Barnidge to miss start of training camp due to surgery
ROCKY RIVER (AP) — Gary Barnidge had a legitimate excuse for missing the Browns’ charity golf outing.
Cleveland’s Pro Bowl tight end underwent surgery to repair a sports hernia in Philadelphia on Thursday, and it’s possible his recovery could cause him to miss the start of the team’s training camp in July.
Barnidge, who had a breakout season with career-highs in catches, yards and touchdowns in 2015, was not on the field for the Browns’ eighth and final practice session of organized team activities on Wednesday.
Coach Hue Jackson had called it an “excused absence.” But before teeing off with dozens of players and some noted Browns alumni, including Hall of Fame running back Jim Brown, he revealed the 30-year-old Barnidge was having surgery.
Barnidge had been practicing with the injury before the team’s medical staff decided an operation was necessary. Jackson said Barnidge will miss next week’s three-day minicamp and his status for training camp is uncertain.
“I’m glad that we’re dealing with this now, so that we can get it behind us and get him back to where he needs to be,” Jackson said. “Knowing him, he’ll be chomping at the bit way before time, but we’ll slow him down and make sure he’s ready to go. But I don’t think there’s any concern he’s not going to be ready to go or anything like that. But it’s good to get these things behind us as fast as we can.”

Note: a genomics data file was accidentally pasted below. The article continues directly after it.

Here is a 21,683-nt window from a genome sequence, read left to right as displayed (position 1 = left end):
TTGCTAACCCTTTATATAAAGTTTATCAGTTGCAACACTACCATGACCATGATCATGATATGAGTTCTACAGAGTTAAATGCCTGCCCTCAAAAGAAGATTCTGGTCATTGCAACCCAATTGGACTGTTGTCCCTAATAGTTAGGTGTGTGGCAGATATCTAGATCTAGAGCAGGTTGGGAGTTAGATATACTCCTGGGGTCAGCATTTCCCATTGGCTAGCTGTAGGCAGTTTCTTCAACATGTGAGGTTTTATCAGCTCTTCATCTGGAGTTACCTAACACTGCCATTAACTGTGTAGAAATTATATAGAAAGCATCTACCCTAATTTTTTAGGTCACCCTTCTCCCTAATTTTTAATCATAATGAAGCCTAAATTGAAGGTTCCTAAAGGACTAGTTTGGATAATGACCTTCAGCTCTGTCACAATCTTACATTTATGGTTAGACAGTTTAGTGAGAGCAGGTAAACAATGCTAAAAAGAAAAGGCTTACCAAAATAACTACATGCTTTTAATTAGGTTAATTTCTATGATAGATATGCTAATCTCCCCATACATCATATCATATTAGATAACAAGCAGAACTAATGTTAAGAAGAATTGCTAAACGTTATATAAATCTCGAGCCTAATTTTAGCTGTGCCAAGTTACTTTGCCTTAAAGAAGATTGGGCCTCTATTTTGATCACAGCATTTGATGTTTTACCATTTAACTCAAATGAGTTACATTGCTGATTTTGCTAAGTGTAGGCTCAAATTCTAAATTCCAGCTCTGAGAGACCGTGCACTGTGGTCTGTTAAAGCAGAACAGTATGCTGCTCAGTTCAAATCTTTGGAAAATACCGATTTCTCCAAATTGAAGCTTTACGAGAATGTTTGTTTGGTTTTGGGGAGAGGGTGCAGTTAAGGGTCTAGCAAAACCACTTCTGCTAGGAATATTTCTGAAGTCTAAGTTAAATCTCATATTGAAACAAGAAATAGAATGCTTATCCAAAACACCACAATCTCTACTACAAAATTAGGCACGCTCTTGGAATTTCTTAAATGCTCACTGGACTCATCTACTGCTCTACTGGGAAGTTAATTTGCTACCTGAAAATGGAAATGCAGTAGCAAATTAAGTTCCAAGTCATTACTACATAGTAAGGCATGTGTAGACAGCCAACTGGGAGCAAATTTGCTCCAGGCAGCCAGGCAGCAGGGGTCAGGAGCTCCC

Barnidge was arguably Cleveland’s best player last season, leading the team with 79 receptions for 1,043 yards and nine touchdowns. He tied Hall of Famer Ozzie Newsome’s single-season franchise record for TD catches and was rewarded in December with a three-year, $12.3 million contract extension.
Before the Browns hit the Westwood Country Club course, Jackson and owner Jimmy Haslam said the legendary Brown will have more interaction with Cleveland’s players.
“Jim and Hue have formed a good, close bond,” Haslam said. “Jim will be around much more and in a much more significant way helping our players be not just better players but better men.”
Jackson said he intends to use the 80-year-old Brown as a resource.
“He’s very bright. He gets it,” Jackson said. “He understands these young men. He understands truly how to deal with them, how to motivate them and how to push them. He’s been outstanding. I’ve had a lot of long conversations with him.”
Jackson is educating his team on Cleveland’s football history, which hasn’t been so rich in recent years. He has brought in several former players, including popular quarterback Bernie Kosar, to speak and attend practices. Jackson is linking the young Browns to their past while making former players, some of whom expressed a lack of connection with the organization in recent years, feel welcomed.
“They want to feel like they are still a part of it, and they are because they’re the men who laid the foundation for where we are today,” Jackson said. “They have the opportunity to give them very sound advice because they’ve been through it.”